“We should not return to the days of forcing men and women to hide in the shadows and serve their country without institutional support,” the statement continues. “This deprives the military of trained and skilled service members, which harms readiness and morale. There is simply no reason to single out brave transgender Americans who can meet military standards and deny them the ability to serve.”

History shows Kyle Duncan can't be trusted to respect or provide a fair hearing to transgender people.

 

Maine is my home. Maine is where I grew up. Maine is where I legally won the right to be my authentic self. For that, I am proud of our state. But now Maine’s U.S. senators have an important decision to make about a threat that could change the lives of families with transgender kids like me: judicial nominee Kyle Duncan.

I am a transgender woman, and currently a student at the University of Maine. When I was 10 years old, my school in Orono forced me to use a separate restroom from other students because of my gender identity. That isolation humiliated me on a daily basis: I was harassed and picked on in the community by both students and adults alike, and I couldn’t help but wonder what was so wrong with me that I couldn’t use the same bathroom as my friends. My parents and I brought a discrimination suit against the school district in hopes that the Maine Supreme Judicial Court would hear my story, so that no one else would have to suffer as I did.

The justices who heard my case were fair and impartial. They reviewed the school’s actions and our state’s laws, and the Supreme Judicial Court ruled that my school had acted illegally by not allowing me to use the same restrooms as my peers – restrooms that matched who I am. That court decision did not just change my life and the lives of other transgender children in Maine, it also became helpful guidance for schools across the country.

There’s no way I would’ve had a fair hearing if Kyle Duncan were my judge.

Mr. Duncan, who has been nominated for a seat on a powerful federal appeals court, has never treated transgender people fairly or with respect. In fact, he has promoted cruel and demeaning statements about transgender people and repeatedly worked to undermine basic human rights for people like me. For example, Mr. Duncan has defended North Carolina’s notorious House Bill 2, which excluded transgender people from public restrooms that matched their gender identities. He is currently defending Virginia’s Gloucester County School Board and its policy that singles out students like me. In these and other cases, Mr. Duncan has sought to make it legal to discriminate against lesbian, gay, bisexual and transgender people in all aspects of our lives.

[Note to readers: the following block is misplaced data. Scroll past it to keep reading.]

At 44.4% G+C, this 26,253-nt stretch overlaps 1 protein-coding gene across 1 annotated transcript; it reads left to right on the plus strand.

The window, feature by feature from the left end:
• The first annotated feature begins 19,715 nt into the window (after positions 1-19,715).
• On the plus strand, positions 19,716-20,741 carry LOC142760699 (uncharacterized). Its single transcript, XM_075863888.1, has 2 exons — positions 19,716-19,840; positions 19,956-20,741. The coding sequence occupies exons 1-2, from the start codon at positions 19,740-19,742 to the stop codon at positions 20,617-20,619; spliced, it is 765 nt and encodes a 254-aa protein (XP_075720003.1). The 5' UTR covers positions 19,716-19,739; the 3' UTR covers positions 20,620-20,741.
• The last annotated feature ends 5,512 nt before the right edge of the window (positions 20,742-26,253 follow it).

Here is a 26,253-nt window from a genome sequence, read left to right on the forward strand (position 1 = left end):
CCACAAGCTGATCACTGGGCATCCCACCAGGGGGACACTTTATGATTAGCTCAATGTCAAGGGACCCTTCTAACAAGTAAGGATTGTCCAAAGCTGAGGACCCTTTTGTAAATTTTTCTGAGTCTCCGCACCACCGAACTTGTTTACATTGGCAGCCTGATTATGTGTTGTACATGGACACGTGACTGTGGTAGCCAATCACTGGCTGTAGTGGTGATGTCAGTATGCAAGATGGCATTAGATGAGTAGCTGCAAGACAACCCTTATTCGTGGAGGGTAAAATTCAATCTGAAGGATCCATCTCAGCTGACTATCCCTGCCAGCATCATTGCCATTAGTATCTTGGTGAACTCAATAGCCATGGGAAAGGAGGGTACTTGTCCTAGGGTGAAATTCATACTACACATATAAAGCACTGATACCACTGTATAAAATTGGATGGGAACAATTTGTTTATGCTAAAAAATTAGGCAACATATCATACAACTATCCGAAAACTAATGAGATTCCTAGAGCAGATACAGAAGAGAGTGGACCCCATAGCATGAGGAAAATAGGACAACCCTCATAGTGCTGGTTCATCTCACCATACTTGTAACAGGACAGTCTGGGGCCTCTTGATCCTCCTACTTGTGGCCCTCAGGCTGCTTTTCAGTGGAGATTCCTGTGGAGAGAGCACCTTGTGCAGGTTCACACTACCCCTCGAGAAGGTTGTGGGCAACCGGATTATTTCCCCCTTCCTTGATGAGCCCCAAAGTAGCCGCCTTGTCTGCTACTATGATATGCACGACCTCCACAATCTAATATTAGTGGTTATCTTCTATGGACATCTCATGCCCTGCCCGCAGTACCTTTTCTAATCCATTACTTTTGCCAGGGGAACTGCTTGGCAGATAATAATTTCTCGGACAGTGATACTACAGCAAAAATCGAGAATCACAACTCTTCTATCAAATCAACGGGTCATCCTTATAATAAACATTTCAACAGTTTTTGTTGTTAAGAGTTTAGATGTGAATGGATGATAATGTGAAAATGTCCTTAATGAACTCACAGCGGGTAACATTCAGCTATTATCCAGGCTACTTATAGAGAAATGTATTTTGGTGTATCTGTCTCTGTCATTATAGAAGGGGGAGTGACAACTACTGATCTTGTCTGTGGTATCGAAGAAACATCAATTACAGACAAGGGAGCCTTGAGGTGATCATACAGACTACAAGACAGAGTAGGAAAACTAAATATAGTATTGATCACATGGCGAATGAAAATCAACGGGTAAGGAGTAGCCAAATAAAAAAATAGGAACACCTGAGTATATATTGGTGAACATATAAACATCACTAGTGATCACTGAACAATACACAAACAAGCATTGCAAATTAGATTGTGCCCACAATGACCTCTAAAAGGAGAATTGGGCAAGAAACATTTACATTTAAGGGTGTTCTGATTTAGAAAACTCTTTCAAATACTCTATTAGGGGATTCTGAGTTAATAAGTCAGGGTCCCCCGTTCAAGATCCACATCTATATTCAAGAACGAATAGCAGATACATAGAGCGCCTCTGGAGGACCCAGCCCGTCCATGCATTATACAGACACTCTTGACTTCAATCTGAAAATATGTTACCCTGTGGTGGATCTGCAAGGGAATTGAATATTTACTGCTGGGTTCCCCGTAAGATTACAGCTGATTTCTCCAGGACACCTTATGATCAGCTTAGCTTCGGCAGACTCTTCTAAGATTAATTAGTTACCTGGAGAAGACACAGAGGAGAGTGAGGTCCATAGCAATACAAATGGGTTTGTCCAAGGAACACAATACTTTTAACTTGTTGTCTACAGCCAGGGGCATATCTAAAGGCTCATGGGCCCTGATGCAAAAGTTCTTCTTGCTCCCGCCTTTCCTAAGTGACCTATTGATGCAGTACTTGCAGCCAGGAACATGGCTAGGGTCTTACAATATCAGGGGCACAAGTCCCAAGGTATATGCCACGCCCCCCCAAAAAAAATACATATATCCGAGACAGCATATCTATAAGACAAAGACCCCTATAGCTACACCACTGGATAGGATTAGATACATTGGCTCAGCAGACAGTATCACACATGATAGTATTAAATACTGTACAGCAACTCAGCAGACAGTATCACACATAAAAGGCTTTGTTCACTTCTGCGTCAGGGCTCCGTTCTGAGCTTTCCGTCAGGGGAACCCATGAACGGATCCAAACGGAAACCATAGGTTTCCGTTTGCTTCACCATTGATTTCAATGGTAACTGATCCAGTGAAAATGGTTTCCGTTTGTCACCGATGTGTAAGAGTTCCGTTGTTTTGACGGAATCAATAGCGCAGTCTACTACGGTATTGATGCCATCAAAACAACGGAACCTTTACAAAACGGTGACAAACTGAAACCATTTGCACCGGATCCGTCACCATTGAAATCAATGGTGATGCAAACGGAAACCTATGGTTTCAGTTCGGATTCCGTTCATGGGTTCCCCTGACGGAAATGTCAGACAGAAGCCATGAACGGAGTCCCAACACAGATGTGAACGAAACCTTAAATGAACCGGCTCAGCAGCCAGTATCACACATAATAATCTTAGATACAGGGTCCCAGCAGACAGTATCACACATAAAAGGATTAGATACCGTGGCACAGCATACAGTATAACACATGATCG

The problem with Mr. Duncan’s nomination goes well beyond who his clients were, or even the fact that he has sought out opportunities to make these arguments again and again. Duncan didn’t just defend HB 2 – he resorted to filing misleading declarations based on junk science. He described being transgender as a “delusion,” even though this opinion has been rejected by every major medical and mental health association in the nation.

Not only are they factually incorrect, but Duncan’s claims also are demeaning and damaging to hundreds of thousands of young people like me and our families. This points to the kind of deep-seated bias we cannot allow in our judges. Even if I found myself back in court one day for a case that had nothing to do with being transgender, I could not trust Kyle Duncan to give me a fair hearing after the way he has talked about people like me.

Led by Secretary Betsy DeVos, our U.S. Department of Education has turned its back on transgender students like me – declaring last month that it won’t investigate or take action on complaints by students who are banned from restrooms that match their gender identity, and sending the dangerous message that discrimination against transgender students is acceptable.

Now more than ever, we need judges who are unbiased and unprejudiced and able to give everyone a fair hearing. Mr. Duncan will soon be up for a vote before the full U.S. Senate. I ask that Sens. Susan Collins and Angus King oppose his nomination for a lifetime federal judgeship. His nomination appears much like that of Jeff Mateer, which was withdrawn late last year after senators learned he had called young transgender people like me part of “Satan’s plan.” If you ask me, being called a “delusion” is no better.

Medical students who are specifically trained in clinical transgender medicine are better prepared to treat transgender patients, a new study from Boston University School of Medicine suggests. The study results will be presented in a poster Saturday, March 17 at ENDO 2018, the 100th annual meeting of the Endocrine Society in Chicago, Ill.

"The number one barrier to quality transgender medical care is the lack of trained clinicians," study co-authors Jason Andrew Park, a medical , and Joshua David Safer, M.D., the medical director of the Center for Transgender Medicine and Surgery, said in a joint statement.

"Boston University School of Medicine introduced a clinical elective where students can participate in direct medical care for . The students who participated in the elective reported greater confidence in providing care to transgender individuals than the same students had reported from classroom instruction alone," they noted.